John sits on an upturned bucket at the corner of Washington's H and 17th streets. Fingers stiff with cold and cheeks bulging, he blows his battered trumpet in resonant rebuttal of passing office workers' early morning blues. Beside him is another bucket, the right and hopeful way up, gathering dollars and cents as commuters shuffle by.
At first, I would throw in a buck - a note for his notes - and go on my way. Morning by morning, we progressed. First, an effusive "Thank you, bless you, sir" that interrupted the music; then handshakes, an exchange of names, occasional chats. An introduction to my wife led to invariable good wishes to "Isobel" thereafter.
At one point John got around shyly to asking for advice about how to handle the travails of a tricky relationship. In the ensuing exchange, trumpet silenced, he must have missed quite a few donations. I hope my simple words about the value of tenderness and thoughtfulness were worth it.
John quickly caught my British accent. And after each encounter I began to notice as I walked off along H Street toward my office that I was being pursued by the slowly fading echoes of "God Save the Queen." Yes, I know, the British National Anthem has the same tune as "My Country, 'Tis of Thee." But it happened far too often to be a coincidence.
However long you live in an adopted country, however much you come to love it, twinges of remembrance of "home" can be triggered in the most unexpected ways. I suspect most expatriates are familiar with sudden aching recollections stirred by even the slightest of events. William McKenzie, poet and hymn-writer, put it well when he wrote of "exiles yearning for homelands loved through patient years."
Nearly 40 years in the United States do not erase the memories of the gentle hills and narrow, twisting, bank-bounded, wild-flower-filled lanes of Devon; the ancient thatched farm cottages, in one of which I could stand upright only where the ceiling humped up a little above the kitchen sink (I was always therefore called upon to do the dishes); the flat-bottomed, thick-cushioned punts on the Cambridge "Backs" on a misty morning after an all-night May Ball, each narrow boat bursting with students in bow ties and tails or elegant long dresses poling their way unsteadily upriver for bacon and eggs in Grantchester. That was the village memorialized by Rupert Brooke's poem written in a Berlin cafe not long before the horrors of World War I trench warfare and filled with homesick yearnings for the English countryside: "... Oh! yet/ Stands the Church clock at ten to three?/ And is there honey still for tea?"
John's trumpet takes me back to the "Last Night of the Proms" - the final Promenade Concert in the annual series that fills London's cavernous Albert Hall night after night every fall. Normally reserved Brits, decked out in strange hats, wave Union Jack flags, blow tin horns, dance, stamp, and sway together on the vast open floor of Prince Albert's mighty auditorium. They belt out "God Save the Queen," "Land of Hope and Glory," and William Blake's "Jerusalem" ("And did those feet in ancient time/ Walk upon England's mountains green?/ And was the holy Lamb of God/ On England's pleasant pastures seen?") with all the traditional voice, verve, volume, and chauvinism associated with this annual venting of emotion.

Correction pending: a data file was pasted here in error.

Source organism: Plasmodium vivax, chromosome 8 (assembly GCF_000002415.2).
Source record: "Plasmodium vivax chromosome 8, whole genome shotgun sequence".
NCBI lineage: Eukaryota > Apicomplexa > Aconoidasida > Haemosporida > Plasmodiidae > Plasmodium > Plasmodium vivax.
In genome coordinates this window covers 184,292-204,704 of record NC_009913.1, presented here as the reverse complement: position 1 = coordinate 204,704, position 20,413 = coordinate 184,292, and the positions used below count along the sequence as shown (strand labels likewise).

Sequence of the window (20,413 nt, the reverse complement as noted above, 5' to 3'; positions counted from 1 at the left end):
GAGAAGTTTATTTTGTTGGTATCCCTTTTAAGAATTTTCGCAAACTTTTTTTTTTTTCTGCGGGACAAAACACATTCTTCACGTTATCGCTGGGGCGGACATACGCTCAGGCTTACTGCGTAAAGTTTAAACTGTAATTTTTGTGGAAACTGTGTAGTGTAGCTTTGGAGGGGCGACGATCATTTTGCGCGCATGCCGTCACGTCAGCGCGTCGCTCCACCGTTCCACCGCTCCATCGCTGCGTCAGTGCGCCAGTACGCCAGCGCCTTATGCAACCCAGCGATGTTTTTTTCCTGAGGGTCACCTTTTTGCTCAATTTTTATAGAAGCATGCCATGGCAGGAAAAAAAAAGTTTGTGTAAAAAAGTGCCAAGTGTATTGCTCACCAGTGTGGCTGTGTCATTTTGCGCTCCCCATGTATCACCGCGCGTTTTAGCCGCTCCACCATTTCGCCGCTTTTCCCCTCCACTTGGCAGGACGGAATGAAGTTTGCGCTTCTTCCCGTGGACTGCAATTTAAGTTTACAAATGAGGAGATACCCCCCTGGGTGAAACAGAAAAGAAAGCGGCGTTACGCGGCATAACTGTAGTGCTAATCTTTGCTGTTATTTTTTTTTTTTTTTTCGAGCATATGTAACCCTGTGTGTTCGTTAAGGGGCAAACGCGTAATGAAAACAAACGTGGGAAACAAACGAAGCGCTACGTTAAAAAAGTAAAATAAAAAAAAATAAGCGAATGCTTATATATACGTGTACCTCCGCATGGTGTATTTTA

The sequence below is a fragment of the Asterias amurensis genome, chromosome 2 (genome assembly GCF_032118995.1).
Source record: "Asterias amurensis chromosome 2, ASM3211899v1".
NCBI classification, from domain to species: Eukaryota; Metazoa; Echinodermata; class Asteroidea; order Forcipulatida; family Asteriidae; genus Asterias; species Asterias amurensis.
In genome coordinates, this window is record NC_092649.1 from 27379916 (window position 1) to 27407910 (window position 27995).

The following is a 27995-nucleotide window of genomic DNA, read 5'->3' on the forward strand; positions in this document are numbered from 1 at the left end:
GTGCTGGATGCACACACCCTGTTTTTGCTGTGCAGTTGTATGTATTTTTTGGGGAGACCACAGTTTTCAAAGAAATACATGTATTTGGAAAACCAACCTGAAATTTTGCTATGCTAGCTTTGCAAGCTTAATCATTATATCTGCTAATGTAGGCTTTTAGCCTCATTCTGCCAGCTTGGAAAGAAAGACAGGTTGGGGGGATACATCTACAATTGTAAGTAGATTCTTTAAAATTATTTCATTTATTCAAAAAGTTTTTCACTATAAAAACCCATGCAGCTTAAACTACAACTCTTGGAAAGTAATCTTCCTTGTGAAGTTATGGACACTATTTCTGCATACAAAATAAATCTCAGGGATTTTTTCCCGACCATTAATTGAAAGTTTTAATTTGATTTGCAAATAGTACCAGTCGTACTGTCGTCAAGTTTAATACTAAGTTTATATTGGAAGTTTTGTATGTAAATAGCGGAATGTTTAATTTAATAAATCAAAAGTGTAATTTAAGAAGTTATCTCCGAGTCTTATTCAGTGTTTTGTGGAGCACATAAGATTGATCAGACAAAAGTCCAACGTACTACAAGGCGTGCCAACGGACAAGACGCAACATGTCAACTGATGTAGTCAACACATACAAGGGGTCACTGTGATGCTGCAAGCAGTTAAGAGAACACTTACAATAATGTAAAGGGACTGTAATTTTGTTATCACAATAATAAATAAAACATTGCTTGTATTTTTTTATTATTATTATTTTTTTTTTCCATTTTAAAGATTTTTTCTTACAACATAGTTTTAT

In London in the '60s, my job required me to attend parliamentary debates in the House of Commons, with Honorable Members often overflowing the green-padded benches into every corner of the chamber that Winston Churchill had insisted be kept intentionally and intimately too small. Ministers of the Crown dodged and wove their familiar way through Question Time; Big Ben, a bell and not a tower, chimed the hour for the start of the BBC Evening News.
It's not that this expatriate is dissatisfied with where he now lives. I do not fit the description of our Dalmatian dog, Nutkin, who in my childhood was always on the wrong side of the kitchen door. As Mr. Cuddiford, our Devon gardener, put it succinctly: "'E'm never aisy but where 'e b'ain't."
Unlike Nutkin, I'm easy where I am. But those little twinges never quite go away. Hearing John's trumpet float up H Street after me with its reminders of the past floods the mind with gratitude for there ... and here.
I pause once more at the upturned bucket. John has a hymnbook on his knees and is playing tunes I have never heard before. We talk, and I turn his pages to one of my favorite hymns - "Abide With Me." Written by Henry Francis Lyte, the beloved 19th-century pastor of Lower Brixham church in Devon, it bridges distances and oceans. And as I walk away, "Abide With Me" follows me gently up the street, quite as familiar and reassuring as "God Save the Queen."
Ah, John, the trumpet indeed shall sound ... and oceans shrink.